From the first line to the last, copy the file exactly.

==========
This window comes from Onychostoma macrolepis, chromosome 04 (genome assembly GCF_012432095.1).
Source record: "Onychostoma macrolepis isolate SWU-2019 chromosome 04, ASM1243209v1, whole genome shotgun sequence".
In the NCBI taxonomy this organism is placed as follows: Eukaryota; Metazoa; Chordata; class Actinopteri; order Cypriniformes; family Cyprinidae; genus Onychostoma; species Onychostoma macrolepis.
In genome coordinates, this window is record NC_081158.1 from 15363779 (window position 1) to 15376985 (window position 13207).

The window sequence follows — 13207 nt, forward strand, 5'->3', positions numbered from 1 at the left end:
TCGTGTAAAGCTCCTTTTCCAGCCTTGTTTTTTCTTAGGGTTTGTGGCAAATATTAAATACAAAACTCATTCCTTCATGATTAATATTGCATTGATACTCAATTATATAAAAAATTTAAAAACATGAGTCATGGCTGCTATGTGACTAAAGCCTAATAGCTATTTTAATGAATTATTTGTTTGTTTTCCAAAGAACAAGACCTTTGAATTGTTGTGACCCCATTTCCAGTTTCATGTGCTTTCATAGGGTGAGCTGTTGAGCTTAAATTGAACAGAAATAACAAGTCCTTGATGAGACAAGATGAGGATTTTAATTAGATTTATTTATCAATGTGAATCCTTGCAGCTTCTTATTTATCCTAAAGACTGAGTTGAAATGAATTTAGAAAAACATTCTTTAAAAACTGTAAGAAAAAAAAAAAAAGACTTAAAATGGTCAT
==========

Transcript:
This window comes from Onychostoma macrolepis, chromosome 04 (genome assembly GCF_012432095.1).
Source record: "Onychostoma macrolepis isolate SWU-2019 chromosome 04, ASM1243209v1, whole genome shotgun sequence".
In the NCBI taxonomy this organism is placed as follows: Eukaryota; Metazoa; Chordata; class Actinopteri; order Cypriniformes; family Cyprinidae; genus Onychostoma; species Onychostoma macrolepis.
In genome coordinates, this window is record NC_081158.1 from 15363779 (window position 1) to 15376985 (window position 13207).

The window sequence follows — 13207 nt, forward strand, 5'->3', positions numbered from 1 at the left end:
TCGTGTAAAGCTCCTTTTCCAGCCTTGTTTTTTCTTAGGGTTTGTGGCAAATATTAAATACAAAACTCATTCCTTCATGATTAATATTGCATTGATACTCAATTATATAAAAAATTTAAAAACATGAGTCATGGCTGCTATGTGACTAAAGCCTAATAGCTATTTTAATGAATTATTTGTTTGTTTTCCAAAGAACAAGACCTTTGAATTGTTGTGACCCCATTTCCAGTTTCATGTGCTTTCATAGGGTGAGCTGTTGAGCTTAAATTGAACAGAAATAACAAGTCCTTGATGAGACAAGATGAGGATTTTAATTAGATTTATTTATCAATGTGAATCCTTGCAGCTTCTTATTTATCCTAAAGACTGAGTTGAAATGAATTTAGAAAAACATTCTTTAAAAACTGTAAGAAAAAAAAAAAAAGACTTAAAATGGTCAT